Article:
AUG 00] UNIVERSITY OF WARWICK NEWS
Professor Sees Work Head Off Into Space
A Warwick university
professor is going to watch 10 years of her work take off into the
The secrets of
turbulence and its effect on drilling for oil, sending messages to
submarines and the design of planes could move a step forward with the
cluster satellites Rumba and Tango.
should be launched from Kazakhstan just after noon, and will then head
out about a quarter of the way to the moon, and settle into orbit.
The timing is
critical as they have to meet up with two others launched last month,
and they could end up in orbit together for between two and four
The scheme is very
technical for most people to understand, but then this is rocket
The professor will be
watching the take-off via a video link in London. Prof Sandra Chapman
is hoping the second launch tomorrow will be as successful as the
previous one in July.
But four years ago,
she saw her work explode as the Ariane rocket was blown up after
take-off. The rocket was malfunctioning and would have crashed, so an
engineer pushed a button.
That blew the rocket
up taking million of pounds of work by Prof Chapman and others went up
in smoke in French Guinea.
She is more confident
of a successful launch tomorrow, but more nervy of a successful link
up with the satellites already launched.
Earlier this year she
became Warwick University’s first female professor of physics. She
has been at Warwick five years and thinks the research created by the
data coming down from the satellite should keep her busy for anther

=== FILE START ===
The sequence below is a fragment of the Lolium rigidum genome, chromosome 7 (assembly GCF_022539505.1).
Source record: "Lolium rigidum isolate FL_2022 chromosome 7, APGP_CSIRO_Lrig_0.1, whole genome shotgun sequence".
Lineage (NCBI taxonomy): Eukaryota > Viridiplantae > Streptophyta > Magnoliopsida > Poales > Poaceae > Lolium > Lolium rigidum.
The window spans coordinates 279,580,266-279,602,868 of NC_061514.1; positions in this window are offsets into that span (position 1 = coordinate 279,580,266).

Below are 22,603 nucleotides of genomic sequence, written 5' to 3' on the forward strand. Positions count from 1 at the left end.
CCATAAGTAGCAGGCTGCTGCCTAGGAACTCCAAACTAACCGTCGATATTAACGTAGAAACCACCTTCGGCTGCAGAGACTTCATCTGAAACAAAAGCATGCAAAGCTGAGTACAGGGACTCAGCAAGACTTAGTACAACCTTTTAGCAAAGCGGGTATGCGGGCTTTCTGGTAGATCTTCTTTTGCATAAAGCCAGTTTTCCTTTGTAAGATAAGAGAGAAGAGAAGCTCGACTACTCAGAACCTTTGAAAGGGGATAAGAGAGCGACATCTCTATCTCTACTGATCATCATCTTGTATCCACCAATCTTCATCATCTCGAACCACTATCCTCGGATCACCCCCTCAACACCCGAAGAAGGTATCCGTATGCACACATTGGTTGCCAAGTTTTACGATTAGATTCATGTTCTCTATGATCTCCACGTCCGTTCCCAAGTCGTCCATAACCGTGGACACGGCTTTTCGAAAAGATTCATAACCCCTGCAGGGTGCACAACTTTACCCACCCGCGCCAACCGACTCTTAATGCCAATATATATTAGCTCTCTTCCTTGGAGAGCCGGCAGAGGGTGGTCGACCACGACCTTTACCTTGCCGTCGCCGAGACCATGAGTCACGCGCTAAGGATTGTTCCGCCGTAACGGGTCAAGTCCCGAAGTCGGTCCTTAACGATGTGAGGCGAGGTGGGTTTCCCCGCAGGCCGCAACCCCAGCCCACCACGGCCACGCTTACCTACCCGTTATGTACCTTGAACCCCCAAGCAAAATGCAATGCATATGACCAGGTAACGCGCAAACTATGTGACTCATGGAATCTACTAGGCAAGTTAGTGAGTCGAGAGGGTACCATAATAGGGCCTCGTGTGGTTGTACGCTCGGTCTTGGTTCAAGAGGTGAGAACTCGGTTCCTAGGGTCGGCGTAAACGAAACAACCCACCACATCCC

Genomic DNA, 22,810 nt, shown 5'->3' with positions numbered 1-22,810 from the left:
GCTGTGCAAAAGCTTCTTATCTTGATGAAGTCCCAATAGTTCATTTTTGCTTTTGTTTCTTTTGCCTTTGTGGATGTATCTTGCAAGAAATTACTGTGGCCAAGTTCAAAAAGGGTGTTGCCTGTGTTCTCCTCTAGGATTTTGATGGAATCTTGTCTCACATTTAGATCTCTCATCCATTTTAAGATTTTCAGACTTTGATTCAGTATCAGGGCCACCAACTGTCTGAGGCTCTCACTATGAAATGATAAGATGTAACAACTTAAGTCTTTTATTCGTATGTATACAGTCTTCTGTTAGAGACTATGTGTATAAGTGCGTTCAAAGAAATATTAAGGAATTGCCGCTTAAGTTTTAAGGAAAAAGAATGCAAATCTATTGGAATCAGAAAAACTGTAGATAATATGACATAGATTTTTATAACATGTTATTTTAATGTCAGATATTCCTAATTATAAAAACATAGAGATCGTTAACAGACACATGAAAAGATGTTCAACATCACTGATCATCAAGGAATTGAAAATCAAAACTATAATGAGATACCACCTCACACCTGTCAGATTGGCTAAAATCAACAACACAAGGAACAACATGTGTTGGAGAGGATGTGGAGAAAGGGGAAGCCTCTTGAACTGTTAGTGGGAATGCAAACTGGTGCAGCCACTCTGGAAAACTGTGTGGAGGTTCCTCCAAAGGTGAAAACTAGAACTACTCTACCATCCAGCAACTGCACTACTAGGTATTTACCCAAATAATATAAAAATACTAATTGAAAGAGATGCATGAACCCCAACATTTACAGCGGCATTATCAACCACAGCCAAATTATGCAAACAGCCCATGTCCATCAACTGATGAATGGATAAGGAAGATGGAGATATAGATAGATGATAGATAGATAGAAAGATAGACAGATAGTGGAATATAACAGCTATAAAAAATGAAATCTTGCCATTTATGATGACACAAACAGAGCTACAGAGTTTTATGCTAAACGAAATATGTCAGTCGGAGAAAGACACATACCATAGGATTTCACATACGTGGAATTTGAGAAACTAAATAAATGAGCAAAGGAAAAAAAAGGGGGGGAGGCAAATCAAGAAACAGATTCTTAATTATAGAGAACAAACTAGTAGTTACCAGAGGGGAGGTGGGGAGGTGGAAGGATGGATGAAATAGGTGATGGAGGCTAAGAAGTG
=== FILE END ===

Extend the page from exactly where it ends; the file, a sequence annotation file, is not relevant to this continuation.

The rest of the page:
Prof Chapman said:
work is part of the ESA (European Space Agency) and we are actually
ahead of the Americans in this field.
“I am about 95
per cent sure that the launch will go ahead Ok, but it is whether it
meets up together with the satellites already launched that could be
a problem. There is extra fuel on board to correct the problem, but
we want to save fuel if we can to keep it going for longer.”
She will be working
with colleagues in Sheffield and France to analyse the data.
Prof Chapman drew a
comparison with watching four corks bobbing about on the water to
watch the effect of turbulence and the height of waves and how they
interact with each other.
explained that turbulence around the earth can affect drilling for
oil, communications sent to ships on the other side of the globe by
bouncing signals off the ionosphere, and the design of aircrafts –
and all these could all benefit from the research.
Some of the data will
be converted to make a virtual reality record of the results.
Prof Chapman said:
“It is a just a
shame that some of the key people won’t be around to see the
results. It takes a long time to get these going, and then a long
time to look at the results, and some people won’t be here to see
how it all works out.”
The information will
be used to further information on chaotic behaviour in astroplasmas,
models of extreme events such as solar flare and and the behaviour of
the Earth’s electromagnetic tail.